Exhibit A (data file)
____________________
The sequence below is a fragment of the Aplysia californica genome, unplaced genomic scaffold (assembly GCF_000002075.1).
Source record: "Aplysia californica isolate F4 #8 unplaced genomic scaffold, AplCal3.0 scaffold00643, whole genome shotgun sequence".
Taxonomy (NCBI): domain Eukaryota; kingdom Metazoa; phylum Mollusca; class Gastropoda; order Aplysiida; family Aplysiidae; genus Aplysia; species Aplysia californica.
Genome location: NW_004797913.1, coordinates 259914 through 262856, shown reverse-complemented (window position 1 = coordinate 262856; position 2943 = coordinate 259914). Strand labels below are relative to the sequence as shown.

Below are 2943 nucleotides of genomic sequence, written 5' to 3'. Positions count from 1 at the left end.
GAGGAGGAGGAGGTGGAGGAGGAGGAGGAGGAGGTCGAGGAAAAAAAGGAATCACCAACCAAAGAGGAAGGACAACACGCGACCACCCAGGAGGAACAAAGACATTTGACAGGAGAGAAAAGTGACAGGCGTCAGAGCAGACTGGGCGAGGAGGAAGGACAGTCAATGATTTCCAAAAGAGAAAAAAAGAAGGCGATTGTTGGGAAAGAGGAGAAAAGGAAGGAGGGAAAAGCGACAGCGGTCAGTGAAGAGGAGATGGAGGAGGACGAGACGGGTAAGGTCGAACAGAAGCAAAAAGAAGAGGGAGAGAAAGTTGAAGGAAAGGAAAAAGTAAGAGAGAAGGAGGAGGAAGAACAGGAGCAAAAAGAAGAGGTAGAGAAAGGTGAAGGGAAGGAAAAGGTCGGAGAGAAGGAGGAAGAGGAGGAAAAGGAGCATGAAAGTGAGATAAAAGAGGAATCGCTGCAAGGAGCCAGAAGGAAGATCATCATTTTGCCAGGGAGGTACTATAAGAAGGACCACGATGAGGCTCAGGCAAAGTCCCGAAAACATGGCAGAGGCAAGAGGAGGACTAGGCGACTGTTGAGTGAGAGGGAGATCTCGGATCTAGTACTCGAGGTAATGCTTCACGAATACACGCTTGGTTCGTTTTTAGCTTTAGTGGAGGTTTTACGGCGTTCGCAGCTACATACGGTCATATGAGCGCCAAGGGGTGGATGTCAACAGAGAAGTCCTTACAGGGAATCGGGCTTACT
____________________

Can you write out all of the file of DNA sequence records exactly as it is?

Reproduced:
The sequence below is a fragment of the Aplysia californica genome, unplaced genomic scaffold (assembly GCF_000002075.1).
Source record: "Aplysia californica isolate F4 #8 unplaced genomic scaffold, AplCal3.0 scaffold00643, whole genome shotgun sequence".
Taxonomy (NCBI): domain Eukaryota; kingdom Metazoa; phylum Mollusca; class Gastropoda; order Aplysiida; family Aplysiidae; genus Aplysia; species Aplysia californica.
Genome location: NW_004797913.1, coordinates 259914 through 262856, shown reverse-complemented (window position 1 = coordinate 262856; position 2943 = coordinate 259914). Strand labels below are relative to the sequence as shown.

Below are 2943 nucleotides of genomic sequence, written 5' to 3'. Positions count from 1 at the left end.
GAGGAGGAGGAGGTGGAGGAGGAGGAGGAGGAGGTCGAGGAAAAAAAGGAATCACCAACCAAAGAGGAAGGACAACACGCGACCACCCAGGAGGAACAAAGACATTTGACAGGAGAGAAAAGTGACAGGCGTCAGAGCAGACTGGGCGAGGAGGAAGGACAGTCAATGATTTCCAAAAGAGAAAAAAAGAAGGCGATTGTTGGGAAAGAGGAGAAAAGGAAGGAGGGAAAAGCGACAGCGGTCAGTGAAGAGGAGATGGAGGAGGACGAGACGGGTAAGGTCGAACAGAAGCAAAAAGAAGAGGGAGAGAAAGTTGAAGGAAAGGAAAAAGTAAGAGAGAAGGAGGAGGAAGAACAGGAGCAAAAAGAAGAGGTAGAGAAAGGTGAAGGGAAGGAAAAGGTCGGAGAGAAGGAGGAAGAGGAGGAAAAGGAGCATGAAAGTGAGATAAAAGAGGAATCGCTGCAAGGAGCCAGAAGGAAGATCATCATTTTGCCAGGGAGGTACTATAAGAAGGACCACGATGAGGCTCAGGCAAAGTCCCGAAAACATGGCAGAGGCAAGAGGAGGACTAGGCGACTGTTGAGTGAGAGGGAGATCTCGGATCTAGTACTCGAGGTAATGCTTCACGAATACACGCTTGGTTCGTTTTTAGCTTTAGTGGAGGTTTTACGGCGTTCGCAGCTACATACGGTCATATGAGCGCCAAGGGGTGGATGTCAACAGAGAAGTCCTTACAGGGAATCGGGCTTACT